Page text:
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32

How cold does it have to be to freeze the waterfall? Obviously, below freezing. The colder it is, the faster the water will freeze. Depending on the size of the river and the brightness of daytime sunshine, it might have to be a long way below freezing. This waterfall (Kinder downfall) froze during a period of slightly-below-freezing weather, after a ...


17

This is a picture of the town of Grand Banks, Newfoundland. The Guiness Book of World Records states it as being the foggiest place on Earth. Here, cold sea currents from the North meet up with the much warmer Gulf Stream from the south. This creates up to 206 foggy days per year, so well over half a year of fog in total. With a little stretch of the ...


14

How far below zero it needs to be is not the most important factor here The real important factors are the dimensions of your river, how slowly it freezes, how fast the water is moving, and how far your drop is. Waterfalls do not just suddenly freeze in place, instead the surface of the river freezes creating a surface for the liquid water underneath to ...


9

It’s 3D rather than 2D. In atmospheric circulation cells there is wind moving in opposing directions, separated at different heights (often separated by heat layers, aka thermoclines). Winds also tend to circulate in jets, rather than spreading evenly across the planet. Other phenomena like differing heat absorption between land and sea leads to coastal ...


9

Since nothing exactly like this exists on Mars, let's look at the best real-life example of what you're describing: A crater. On Mars Hellas Planitia is one of the oldest and largest craters on Mars. It was formed during the Late Heavy Bombardment, which started around 4.1 BYA. At more than 7 km deep, it's one of the deepest craters in the solar system. ...


6

Valles Marineris reaches a depth of 11 km, while Olympus mons reaches 25 km of height, together they make the gap you envision. Olympus mons is thought to be 200 million years old, while Valles Marineris should count 3 billion years. Therefore the lower limit for existence of such a height difference seems to be at least 200 million years.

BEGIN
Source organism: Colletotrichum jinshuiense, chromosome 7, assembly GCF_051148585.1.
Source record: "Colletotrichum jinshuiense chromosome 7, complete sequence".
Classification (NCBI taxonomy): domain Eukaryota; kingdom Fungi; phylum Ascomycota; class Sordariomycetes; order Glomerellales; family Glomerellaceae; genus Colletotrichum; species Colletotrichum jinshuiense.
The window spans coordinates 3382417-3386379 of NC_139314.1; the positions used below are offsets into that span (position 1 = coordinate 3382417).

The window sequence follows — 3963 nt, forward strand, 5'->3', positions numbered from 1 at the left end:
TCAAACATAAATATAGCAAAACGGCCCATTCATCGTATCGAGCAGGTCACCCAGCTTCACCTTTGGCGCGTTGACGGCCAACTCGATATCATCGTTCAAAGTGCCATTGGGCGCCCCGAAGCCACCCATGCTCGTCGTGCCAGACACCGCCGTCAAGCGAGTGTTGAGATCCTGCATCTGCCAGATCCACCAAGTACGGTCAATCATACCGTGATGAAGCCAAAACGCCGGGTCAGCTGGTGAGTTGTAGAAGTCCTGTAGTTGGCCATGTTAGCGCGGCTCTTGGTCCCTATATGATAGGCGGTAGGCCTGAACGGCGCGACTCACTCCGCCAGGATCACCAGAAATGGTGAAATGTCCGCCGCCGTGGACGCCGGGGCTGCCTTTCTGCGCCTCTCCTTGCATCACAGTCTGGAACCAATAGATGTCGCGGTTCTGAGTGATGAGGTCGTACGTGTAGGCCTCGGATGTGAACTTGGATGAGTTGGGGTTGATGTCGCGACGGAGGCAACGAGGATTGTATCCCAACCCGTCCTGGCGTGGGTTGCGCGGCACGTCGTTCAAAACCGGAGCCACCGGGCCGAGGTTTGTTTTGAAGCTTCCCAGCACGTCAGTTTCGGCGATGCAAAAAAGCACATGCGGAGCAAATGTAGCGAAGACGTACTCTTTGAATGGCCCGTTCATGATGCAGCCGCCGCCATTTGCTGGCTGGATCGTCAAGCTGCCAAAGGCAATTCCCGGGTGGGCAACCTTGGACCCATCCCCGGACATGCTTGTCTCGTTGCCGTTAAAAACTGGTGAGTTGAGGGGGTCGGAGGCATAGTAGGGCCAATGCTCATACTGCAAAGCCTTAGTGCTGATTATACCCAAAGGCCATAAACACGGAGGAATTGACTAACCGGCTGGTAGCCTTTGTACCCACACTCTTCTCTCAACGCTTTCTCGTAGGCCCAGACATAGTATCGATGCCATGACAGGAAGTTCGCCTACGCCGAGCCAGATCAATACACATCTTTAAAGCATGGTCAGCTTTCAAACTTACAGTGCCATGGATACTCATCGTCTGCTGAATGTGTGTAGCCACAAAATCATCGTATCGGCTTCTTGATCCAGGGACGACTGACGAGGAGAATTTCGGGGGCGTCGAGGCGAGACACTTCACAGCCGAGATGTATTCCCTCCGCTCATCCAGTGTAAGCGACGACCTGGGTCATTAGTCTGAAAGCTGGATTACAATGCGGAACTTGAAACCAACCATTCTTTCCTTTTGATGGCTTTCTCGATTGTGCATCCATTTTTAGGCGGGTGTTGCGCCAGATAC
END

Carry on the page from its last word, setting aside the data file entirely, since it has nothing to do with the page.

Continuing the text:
5

Oceanic currents have a large effect in redistributing the heat absorbed by the ocean water. Stopping or altering them would, as a consequence, have a large impact on the climate of the regions bordering the current, like we see with the Gulf stream. The Gulf Stream influences the climate of the east coast of North America from Florida to Newfoundland, ...


5

The biggest change you need to make to make this work is to provide an easy and abundant source of energy and food. For example, Eskimo/Inuit people mainly survive on hunting + fishing. They use the meat they hunt to eat, the skins the get from the animals to keep warm, and the fat from the animals to burn. Hunting, is however not a stable form of ...


4

Interpreted literally, there cannot be a source point with wind coming out of it in "every" direction unless you invoke magic. For the same reason that there cannot be a source point somewhere in the ocean depth emitting water out of it in every direction. Where would all of this new water be coming from? Roughly speaking, every enclosed region must have an ...


4

It is possible, indeed. The temperatures have to fall below around -6ºC for the flowing water to start supercooling. After that, small shards of ice will start forming in the top of the waterfall (where the water starts falling), building and growing over time, until its height makes the waterfall seem to be frozen. A waterfall can start freezing without ...


2

More accurate than "wind is moving air" is to say "wind is circulating air". Just as you don't see magnetic monopoles in nature, you don't see wind monopoles either. Taking a simple 2D model it can't all start from a single point, because as the air moved away from that point the pressure there would fall and air would be drawn back in (wind flowing to your ...


2

McMurdo base in the Antarctica hosts between 1250 and 250 people. An annual sealift by cargo ships as part of Operation Deep Freeze delivers 8 million U.S. gallons (6.6 million imperial gallons/42 million liters) of fuel and 11 million pounds (5 million kg) of supplies and equipment for McMurdo residents. Since you ask for technological solution, a cargo ...


1

What I should have been looking at is the Geoid of Mars & the depth from it to the mantle The thickness of the crust varies between 50 km & 22 km due to the Geography & features (rock layers) above the Geoid while the distance from it to the mantle should be reasonably uniform. I presume the putative Geoid of Mars is the altitude used for ...


1

Well it will be loud. No one has mentioned so far is how loud this thing is going to be. The second you start boiling water in a continuous stream deeper than about an atmosphere (10.2 m) you need to be aware that you will be creating a choked flow scenario. That means water reaching the surface at supersonic velocities. Any supersonic boom will have a ...


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